Nina Perera Collier: it's I think a wonderful thing that an organization is now going to concern itself with revealing the true facts and discovering what enormous strides were made in those times.
Sylvia Loomis: Well, think that it certainly is one of the purposes of this survey. Is to find out just what did happen and the effect that it had on the whole field of art in America, the impetus that it gave it. Several people have said that artists have said that they think that it was the reason why the whole, art movement shifted from Europe to America. New York is more the art center than, then Paris, which had always used to be, and that if it had not been for the impetus given by the Federal art projects, this would not have happened on the contrary that, that even those artists who were good would have been in such desperate straits financially, that they would have had to do something else.
So it was lost even what little we'd had.
Nina Perera Collier: Yes, I think that's absolutely true. And if this story can be told vividly, I think it will be a tremendous contribution, but there has been my mind no really forceful complete study been published. And many young people had this opportunity, through the New Deal were able, and given were able to express their ideas and given, the confidence of their superiors. And this was to my mind, an extraordinary opportunity.
I thought it was absolutely extraordinary that, with the really the excuse of a relief administration and the catastrophe of a Depression, that's such a marvelously creative. Movement should have developed. And of course, I'm one of those that feel that a government should subsidize arts and should create opportunities for the arts.
The time of the patron of art has gone, the time when the artist can be subsidized by private means is very precarious. I think we could give more help to universities to have more great art teachers, we could do the same sort of stimulation to artists and to creative people, poets, and writers. And it shouldn't have to depend only on Ford and Rockefeller Foundations to give a lift to the...but there should be governmental monies available because it's just like training for professionals in the field of science; it's very expensive and very hard for artists to have a chance to get training or to express themselves
because they have to eat, and they very often have to take jobs which prevent them from pursuing their careers.
Ben Gillespie: These efforts to sustain and preserve the arts, in turn, bolster and even generate their communities. Mildred Constantine, a curator who worked with architecture, design, and textiles at the Museum of Modern Art in New York, describes the context for the New Deal's achievements in her 1965 oral history.
Mildred Constantine: This was a phenomenon in our lives, and only I suppose only a catastrophe like the Depression could yield a phenomenon. I mean look today we face a disaster whether it’s a town being wiped out because of floods in our own country, or a Skopje being ruined by earthquake. We face a disaster by producing a phenomenon that we never would have produced. And I look upon the projects and the things that grew out of the Depression the same way.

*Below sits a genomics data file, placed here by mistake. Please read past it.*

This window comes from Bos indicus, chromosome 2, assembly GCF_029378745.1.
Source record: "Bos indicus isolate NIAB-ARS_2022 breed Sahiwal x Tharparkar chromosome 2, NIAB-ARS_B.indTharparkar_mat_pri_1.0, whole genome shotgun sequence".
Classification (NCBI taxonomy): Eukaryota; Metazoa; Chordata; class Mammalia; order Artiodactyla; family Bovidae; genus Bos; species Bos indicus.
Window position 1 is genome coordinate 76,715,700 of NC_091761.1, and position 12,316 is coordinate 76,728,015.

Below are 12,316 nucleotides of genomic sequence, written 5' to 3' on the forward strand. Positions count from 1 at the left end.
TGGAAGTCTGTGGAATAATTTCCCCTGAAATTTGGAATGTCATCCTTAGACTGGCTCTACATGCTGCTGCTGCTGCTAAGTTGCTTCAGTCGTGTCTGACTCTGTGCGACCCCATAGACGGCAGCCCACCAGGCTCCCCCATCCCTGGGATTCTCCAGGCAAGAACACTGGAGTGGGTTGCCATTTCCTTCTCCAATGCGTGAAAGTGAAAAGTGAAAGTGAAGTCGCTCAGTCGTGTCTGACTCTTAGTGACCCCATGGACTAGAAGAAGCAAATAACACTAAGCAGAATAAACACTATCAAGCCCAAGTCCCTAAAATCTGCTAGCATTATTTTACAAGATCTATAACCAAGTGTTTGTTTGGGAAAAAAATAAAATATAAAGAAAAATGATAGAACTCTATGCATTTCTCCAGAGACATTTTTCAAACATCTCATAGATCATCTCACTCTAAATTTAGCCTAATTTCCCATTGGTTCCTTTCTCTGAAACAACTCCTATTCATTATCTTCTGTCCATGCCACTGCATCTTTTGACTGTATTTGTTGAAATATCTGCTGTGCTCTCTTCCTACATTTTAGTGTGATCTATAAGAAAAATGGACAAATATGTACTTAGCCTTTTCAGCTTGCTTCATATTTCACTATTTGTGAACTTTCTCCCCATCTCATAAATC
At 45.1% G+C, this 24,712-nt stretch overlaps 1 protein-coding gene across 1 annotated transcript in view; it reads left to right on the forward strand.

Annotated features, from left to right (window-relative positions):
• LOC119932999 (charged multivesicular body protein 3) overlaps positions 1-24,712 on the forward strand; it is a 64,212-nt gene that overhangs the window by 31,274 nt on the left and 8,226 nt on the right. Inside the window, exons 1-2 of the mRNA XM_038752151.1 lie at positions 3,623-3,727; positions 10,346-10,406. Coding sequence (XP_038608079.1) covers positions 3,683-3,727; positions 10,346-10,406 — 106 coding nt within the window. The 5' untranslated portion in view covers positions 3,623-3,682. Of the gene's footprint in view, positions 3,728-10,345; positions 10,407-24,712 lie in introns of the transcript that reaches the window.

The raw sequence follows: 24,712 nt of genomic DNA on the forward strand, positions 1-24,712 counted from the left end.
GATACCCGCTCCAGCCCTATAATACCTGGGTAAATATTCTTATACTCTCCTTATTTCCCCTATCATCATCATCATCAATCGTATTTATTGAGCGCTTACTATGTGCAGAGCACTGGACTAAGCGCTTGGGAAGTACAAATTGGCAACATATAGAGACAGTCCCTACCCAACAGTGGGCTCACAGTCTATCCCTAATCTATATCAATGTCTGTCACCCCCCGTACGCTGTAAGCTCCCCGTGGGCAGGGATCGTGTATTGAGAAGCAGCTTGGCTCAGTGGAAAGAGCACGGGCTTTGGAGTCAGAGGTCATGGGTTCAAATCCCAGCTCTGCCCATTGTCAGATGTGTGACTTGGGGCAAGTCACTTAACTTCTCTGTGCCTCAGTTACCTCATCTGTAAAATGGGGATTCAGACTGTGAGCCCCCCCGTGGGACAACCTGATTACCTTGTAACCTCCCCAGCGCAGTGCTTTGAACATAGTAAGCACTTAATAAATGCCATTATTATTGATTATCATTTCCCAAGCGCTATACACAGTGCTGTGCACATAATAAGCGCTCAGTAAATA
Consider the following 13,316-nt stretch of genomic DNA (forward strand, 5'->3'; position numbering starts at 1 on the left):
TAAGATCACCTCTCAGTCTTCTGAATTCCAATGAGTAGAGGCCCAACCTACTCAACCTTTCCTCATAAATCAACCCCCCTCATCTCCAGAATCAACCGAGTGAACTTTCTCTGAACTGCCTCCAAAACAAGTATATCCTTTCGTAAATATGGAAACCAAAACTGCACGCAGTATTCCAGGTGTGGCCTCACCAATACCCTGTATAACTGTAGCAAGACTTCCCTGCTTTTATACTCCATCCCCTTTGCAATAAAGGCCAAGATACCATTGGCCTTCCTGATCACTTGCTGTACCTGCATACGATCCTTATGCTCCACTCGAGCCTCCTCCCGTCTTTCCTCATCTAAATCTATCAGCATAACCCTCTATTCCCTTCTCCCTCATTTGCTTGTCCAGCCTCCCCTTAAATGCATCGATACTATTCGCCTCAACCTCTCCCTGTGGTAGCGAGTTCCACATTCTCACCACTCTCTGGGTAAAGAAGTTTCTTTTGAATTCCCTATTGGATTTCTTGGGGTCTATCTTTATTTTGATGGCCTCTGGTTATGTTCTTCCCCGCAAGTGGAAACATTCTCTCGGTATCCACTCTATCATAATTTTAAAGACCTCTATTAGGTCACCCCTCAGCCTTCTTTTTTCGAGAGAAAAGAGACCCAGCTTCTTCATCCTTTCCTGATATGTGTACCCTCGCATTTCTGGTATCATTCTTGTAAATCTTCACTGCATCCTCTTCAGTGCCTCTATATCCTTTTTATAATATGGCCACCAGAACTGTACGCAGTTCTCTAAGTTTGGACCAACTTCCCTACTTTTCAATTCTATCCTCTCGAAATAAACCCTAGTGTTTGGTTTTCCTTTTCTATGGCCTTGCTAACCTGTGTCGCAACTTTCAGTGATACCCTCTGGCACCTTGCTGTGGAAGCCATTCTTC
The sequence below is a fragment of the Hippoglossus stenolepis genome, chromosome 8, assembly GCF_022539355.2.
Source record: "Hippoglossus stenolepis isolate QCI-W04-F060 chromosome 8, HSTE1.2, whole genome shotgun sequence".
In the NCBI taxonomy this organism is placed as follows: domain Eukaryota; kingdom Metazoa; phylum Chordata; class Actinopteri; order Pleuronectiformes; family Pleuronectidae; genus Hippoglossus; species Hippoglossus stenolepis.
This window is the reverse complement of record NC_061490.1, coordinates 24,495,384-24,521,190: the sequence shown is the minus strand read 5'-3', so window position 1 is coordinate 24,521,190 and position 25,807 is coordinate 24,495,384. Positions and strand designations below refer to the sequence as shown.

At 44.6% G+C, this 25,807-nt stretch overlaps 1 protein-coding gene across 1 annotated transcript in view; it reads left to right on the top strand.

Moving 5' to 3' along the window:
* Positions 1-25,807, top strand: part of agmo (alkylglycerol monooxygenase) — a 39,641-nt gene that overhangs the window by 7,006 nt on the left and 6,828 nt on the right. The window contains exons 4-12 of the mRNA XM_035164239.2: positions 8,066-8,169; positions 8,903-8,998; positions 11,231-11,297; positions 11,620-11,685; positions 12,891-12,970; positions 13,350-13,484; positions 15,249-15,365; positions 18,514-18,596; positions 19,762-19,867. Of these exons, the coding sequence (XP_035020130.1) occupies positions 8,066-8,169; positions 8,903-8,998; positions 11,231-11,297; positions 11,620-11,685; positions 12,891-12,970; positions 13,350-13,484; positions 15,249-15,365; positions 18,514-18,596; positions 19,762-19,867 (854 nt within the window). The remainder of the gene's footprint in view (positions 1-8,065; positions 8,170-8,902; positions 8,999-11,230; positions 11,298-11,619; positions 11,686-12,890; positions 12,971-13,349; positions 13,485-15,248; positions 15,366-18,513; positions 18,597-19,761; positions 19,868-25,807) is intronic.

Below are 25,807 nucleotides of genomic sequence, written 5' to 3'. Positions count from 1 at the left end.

Ben Gillespie: To end her 1988 oral history, Margaret Taylor Goss Burroughs, the long-time director of the Chicago South Side Community Art Center, recited a poem she wrote that celebrates teaching the past to better the future, entitled "What shall I tell my children who are Black." Here are the closing lines:
[Music begins to play, plays through outro to end of episode]
Margaret Burroughs: And I will tell them of a black people upon whose backs have been built, the wealth of three continents, Europe, Africa, and America. I will tell them this and more, and their heritage shall be their weapon and their armor. Their Black heritage will make them strong enough to win any battle they may face.
And since the story is often obscured and omitted, I must sacrifice to find it for my children, even as a sacrifice to feed clothe and shelter them. This I will do for them if I love them. No one else will do it for me. I must find the truth of heritage for myself and pass it on to them. And in years to come, I believe because I have armed them with the truth, my children and their children's children will venerate me for it is the truth that will make our people free.
Michelle Herman: For show notes, work cited, and additional resources visit aaa.si.edu/articulated.
This podcast is produced by Ben Gillespie and Michelle Herman from the Smithsonian Archives of American art.
Audio engineering is by Hannah Hethmon of BetterLemon Creative Audio.
Our music comes from Sound and Smoke composed by Viet Cuong and performed by the Peabody Wind Ensemble with Harlan Parker conducting.
Special thanks to Kyrie Blackman, Evan Blackwell, Laura Foose, Mikala Jones, Cassandra Leon, Misty Lizarraga, Tiffany Nall, Mimi Tarter, Osimiri Sprowal, and Tabara Sy for their research contributions.
The Archives of American art at the Smithsonian Institution is a nonprofit organization that relies on donations from individuals like you to sustain our ongoing operations and special programs like Articulated. To support our work, please visit our website aaa.si.edu/support. Thank you.